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Executive search for next president

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Executive search for next president

IT IS easy to set selection criteria for the next president: He or she should be both honest and competent as an executive. Realistically, however, it is highly probable that the majority of the voters may make their decisions on the basis of other sets of criteria. We may actually end up with a president who is honest but lacks experience as a decisive executive. Or we may get a leader whose record in good governance leaves a lot to be desired but who is decisive and results-oriented.

The next best thing I can do if my candidate is not chosen is to help whoever will be the next president to choose the best people for his or her Cabinet. Having been around for at least 40 years participating in development efforts, I have met countless people in various areas of expertise in government service. A good number of them are both honest and competent.

To increase the chances that the next president will choose Cabinet members on the basis of merit rather than personal friendship or blood relations, I will risk being presumptuous by presenting a list of individuals I would choose for my Cabinet if I were the president. I am doing this to encourage groups and other individuals to submit their own lists so that the next administration will have many choices of honest and competent people to head the various executive departments. Whatever personal weaknesses the next president may have can be partly compensated by the strengths of honest and competent members of the Cabinet.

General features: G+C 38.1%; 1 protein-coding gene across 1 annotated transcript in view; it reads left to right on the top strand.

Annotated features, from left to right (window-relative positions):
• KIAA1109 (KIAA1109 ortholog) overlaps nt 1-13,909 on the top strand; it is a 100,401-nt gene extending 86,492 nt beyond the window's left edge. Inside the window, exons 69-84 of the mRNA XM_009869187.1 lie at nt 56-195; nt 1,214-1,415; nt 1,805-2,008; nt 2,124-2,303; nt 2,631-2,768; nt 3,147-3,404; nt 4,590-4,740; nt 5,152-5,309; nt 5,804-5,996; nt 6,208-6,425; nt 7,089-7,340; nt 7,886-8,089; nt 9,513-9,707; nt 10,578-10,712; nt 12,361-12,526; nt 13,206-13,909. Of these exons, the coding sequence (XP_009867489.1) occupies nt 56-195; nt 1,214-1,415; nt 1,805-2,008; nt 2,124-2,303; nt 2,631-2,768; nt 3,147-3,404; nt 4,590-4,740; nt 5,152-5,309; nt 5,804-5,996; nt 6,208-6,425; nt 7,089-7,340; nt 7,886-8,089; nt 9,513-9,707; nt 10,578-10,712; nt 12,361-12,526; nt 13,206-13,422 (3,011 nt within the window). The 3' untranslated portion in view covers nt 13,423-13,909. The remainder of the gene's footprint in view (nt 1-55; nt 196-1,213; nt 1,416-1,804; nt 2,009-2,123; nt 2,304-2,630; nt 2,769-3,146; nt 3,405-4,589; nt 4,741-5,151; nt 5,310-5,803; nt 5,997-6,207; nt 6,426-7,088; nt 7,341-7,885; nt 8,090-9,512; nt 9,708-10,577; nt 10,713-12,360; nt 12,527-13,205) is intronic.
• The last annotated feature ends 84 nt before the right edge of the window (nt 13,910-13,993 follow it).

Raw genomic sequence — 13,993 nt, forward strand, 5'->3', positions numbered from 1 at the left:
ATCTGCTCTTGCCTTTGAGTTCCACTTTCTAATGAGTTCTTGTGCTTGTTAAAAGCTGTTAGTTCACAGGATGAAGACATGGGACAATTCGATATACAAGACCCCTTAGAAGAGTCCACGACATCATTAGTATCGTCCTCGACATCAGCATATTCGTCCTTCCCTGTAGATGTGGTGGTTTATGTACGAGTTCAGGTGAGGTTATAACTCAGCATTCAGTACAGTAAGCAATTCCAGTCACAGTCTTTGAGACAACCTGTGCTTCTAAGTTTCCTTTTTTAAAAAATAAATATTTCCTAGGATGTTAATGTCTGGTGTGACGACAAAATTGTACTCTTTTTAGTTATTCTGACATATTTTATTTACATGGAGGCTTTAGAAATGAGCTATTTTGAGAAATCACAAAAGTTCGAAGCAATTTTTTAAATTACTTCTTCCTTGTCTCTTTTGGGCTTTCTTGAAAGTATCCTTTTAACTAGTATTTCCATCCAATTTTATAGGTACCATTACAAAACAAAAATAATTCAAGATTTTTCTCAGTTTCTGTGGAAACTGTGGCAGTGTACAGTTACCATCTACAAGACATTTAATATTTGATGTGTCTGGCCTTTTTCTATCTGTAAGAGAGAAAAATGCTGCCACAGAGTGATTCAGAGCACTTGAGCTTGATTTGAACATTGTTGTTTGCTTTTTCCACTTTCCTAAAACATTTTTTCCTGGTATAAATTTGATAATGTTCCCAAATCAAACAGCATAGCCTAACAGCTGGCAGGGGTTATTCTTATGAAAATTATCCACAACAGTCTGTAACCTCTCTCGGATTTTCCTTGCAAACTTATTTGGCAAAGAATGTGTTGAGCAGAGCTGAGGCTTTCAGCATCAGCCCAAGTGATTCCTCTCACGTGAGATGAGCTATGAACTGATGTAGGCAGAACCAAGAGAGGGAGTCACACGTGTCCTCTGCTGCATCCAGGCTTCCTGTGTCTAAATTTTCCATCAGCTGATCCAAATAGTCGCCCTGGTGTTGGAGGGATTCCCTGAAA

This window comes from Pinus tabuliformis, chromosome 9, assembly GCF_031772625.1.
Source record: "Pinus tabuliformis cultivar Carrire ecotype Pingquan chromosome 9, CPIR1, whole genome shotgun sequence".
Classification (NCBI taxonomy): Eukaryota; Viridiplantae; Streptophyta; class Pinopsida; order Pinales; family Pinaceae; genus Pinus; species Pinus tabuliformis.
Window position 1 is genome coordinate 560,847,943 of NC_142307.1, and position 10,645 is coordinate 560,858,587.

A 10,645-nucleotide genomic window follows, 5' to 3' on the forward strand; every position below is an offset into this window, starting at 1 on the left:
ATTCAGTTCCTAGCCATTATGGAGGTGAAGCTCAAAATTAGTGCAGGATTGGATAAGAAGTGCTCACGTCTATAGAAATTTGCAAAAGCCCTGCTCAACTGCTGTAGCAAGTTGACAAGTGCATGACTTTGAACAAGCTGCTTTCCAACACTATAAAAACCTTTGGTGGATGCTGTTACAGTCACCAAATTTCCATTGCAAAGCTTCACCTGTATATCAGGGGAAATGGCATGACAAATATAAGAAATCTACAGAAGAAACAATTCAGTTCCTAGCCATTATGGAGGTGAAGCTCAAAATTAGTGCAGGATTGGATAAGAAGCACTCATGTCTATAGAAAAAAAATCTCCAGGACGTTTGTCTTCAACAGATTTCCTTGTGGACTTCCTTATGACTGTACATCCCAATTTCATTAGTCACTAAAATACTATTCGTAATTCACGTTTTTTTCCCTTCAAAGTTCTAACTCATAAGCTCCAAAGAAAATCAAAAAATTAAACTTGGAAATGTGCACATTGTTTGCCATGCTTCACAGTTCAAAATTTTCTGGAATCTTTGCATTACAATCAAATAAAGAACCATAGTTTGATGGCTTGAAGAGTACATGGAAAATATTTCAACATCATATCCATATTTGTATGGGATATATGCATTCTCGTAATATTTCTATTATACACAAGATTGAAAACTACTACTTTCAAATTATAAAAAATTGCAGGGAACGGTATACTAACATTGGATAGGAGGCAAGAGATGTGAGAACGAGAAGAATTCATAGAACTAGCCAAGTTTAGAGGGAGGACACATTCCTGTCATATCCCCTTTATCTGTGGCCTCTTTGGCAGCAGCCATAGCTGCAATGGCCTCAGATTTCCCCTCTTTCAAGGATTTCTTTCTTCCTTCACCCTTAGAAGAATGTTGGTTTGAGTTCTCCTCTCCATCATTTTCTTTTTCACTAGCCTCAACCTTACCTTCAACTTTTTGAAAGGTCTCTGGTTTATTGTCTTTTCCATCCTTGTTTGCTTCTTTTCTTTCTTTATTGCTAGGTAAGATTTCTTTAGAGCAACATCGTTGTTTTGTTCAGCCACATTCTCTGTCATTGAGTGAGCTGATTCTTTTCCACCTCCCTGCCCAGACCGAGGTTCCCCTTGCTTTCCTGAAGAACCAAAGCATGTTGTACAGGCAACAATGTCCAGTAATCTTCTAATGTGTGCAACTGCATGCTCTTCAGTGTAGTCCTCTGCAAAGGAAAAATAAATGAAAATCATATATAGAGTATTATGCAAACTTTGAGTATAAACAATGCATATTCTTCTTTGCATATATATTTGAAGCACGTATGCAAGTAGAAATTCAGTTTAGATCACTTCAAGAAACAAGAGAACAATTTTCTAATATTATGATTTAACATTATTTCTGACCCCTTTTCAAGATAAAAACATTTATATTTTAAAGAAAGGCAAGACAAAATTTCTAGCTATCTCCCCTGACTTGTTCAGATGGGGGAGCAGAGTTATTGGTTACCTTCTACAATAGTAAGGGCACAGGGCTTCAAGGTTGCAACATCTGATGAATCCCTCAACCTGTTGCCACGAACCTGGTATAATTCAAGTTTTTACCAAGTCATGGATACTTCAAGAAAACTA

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Let me be blunt in illustrating this point. President Benigno Aquino III will be remembered as having laid a solid foundation for good governance. However, he was lacking in executive ability. Even his strongest supporters admit that he has never been a good manager. To compensate for this weakness, there are at least three members of his Cabinet who have done wonders in improving the running of departments notorious for corruption or lack of results. I refer to Secretaries Rogelio Singson of the Department of Public Works and Highways, Armin Luistro of the Department of Education, and Ramon Jimenez of the Department of Tourism. In my opinion, these departments saw the greatest improvement in good governance and positive results. Subject to their acceptance, the next president would do well to retain these three for at least the first two or three years of the next administration so that they can consolidate the reforms they have introduced.

As for the other key departments that will be crucial for the attainment of sustainable and inclusive growth, here are my recommendations. Apart from integrity and competence, I also considered their relative youth and good health. (In principle, I did not include anyone who is much above 70.)